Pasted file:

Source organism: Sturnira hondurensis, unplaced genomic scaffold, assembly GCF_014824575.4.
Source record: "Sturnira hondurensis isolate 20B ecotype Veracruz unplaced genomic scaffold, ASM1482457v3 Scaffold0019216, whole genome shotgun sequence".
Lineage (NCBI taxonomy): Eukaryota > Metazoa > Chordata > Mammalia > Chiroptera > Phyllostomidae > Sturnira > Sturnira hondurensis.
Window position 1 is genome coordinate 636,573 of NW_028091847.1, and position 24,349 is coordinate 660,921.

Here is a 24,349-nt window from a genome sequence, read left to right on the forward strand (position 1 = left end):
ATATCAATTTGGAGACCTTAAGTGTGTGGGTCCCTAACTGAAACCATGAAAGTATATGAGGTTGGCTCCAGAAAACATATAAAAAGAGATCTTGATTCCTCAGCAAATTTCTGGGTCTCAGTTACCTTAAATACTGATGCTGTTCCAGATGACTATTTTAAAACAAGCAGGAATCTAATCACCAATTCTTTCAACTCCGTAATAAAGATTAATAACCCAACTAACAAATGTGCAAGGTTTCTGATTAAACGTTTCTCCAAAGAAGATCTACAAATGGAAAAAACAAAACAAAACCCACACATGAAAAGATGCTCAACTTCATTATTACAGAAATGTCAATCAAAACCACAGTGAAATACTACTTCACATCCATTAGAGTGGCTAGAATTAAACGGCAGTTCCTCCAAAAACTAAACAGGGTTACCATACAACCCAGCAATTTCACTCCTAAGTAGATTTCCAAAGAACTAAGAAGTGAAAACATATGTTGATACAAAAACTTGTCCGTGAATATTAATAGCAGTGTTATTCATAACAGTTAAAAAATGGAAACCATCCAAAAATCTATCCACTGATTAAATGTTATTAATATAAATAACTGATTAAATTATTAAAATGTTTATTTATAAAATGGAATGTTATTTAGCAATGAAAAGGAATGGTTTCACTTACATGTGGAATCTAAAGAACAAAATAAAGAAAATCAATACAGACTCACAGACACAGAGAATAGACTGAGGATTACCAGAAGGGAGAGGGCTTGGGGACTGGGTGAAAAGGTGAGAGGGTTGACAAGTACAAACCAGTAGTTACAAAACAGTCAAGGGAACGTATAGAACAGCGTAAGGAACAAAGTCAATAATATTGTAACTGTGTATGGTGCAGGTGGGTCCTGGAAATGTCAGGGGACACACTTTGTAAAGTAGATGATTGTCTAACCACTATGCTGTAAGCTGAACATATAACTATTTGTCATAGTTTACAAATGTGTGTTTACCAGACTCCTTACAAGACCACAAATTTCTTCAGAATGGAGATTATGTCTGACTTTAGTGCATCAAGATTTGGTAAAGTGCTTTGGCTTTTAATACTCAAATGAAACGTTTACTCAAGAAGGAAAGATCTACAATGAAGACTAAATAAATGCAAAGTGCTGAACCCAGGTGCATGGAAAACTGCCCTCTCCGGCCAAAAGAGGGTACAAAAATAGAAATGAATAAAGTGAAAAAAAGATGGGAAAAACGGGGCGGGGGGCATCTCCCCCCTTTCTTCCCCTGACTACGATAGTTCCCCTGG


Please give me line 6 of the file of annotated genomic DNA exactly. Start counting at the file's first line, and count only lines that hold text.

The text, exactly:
ATATCAATTTGGAGACCTTAAGTGTGTGGGTCCCTAACTGAAACCATGAAAGTATATGAGGTTGGCTCCAGAAAACATATAAAAAGAGATCTTGATTCCTCAGCAAATTTCTGGGTCTCAGTTACCTTAAATACTGATGCTGTTCCAGATGACTATTTTAAAACAAGCAGGAATCTAATCACCAATTCTTTCAACTCCGTAATAAAGATTAATAACCCAACTAACAAATGTGCAAGGTTTCTGATTAAACGTTTCTCCAAAGAAGATCTACAAATGGAAAAAACAAAACAAAACCCACACATGAAAAGATGCTCAACTTCATTATTACAGAAATGTCAATCAAAACCACAGTGAAATACTACTTCACATCCATTAGAGTGGCTAGAATTAAACGGCAGTTCCTCCAAAAACTAAACAGGGTTACCATACAACCCAGCAATTTCACTCCTAAGTAGATTTCCAAAGAACTAAGAAGTGAAAACATATGTTGATACAAAAACTTGTCCGTGAATATTAATAGCAGTGTTATTCATAACAGTTAAAAAATGGAAACCATCCAAAAATCTATCCACTGATTAAATGTTATTAATATAAATAACTGATTAAATTATTAAAATGTTTATTTATAAAATGGAATGTTATTTAGCAATGAAAAGGAATGGTTTCACTTACATGTGGAATCTAAAGAACAAAATAAAGAAAATCAATACAGACTCACAGACACAGAGAATAGACTGAGGATTACCAGAAGGGAGAGGGCTTGGGGACTGGGTGAAAAGGTGAGAGGGTTGACAAGTACAAACCAGTAGTTACAAAACAGTCAAGGGAACGTATAGAACAGCGTAAGGAACAAAGTCAATAATATTGTAACTGTGTATGGTGCAGGTGGGTCCTGGAAATGTCAGGGGACACACTTTGTAAAGTAGATGATTGTCTAACCACTATGCTGTAAGCTGAACATATAACTATTTGTCATAGTTTACAAATGTGTGTTTACCAGACTCCTTACAAGACCACAAATTTCTTCAGAATGGAGATTATGTCTGACTTTAGTGCATCAAGATTTGGTAAAGTGCTTTGGCTTTTAATACTCAAATGAAACGTTTACTCAAGAAGGAAAGATCTACAATGAAGACTAAATAAATGCAAAGTGCTGAACCCAGGTGCATGGAAAACTGCCCTCTCCGGCCAAAAGAGGGTACAAAAATAGAAATGAATAAAGTGAAAAAAAGATGGGAAAAACGGGGCGGGGGGCATCTCCCCCCTTTCTTCCCCTGACTACGATAGTTCCCCTGG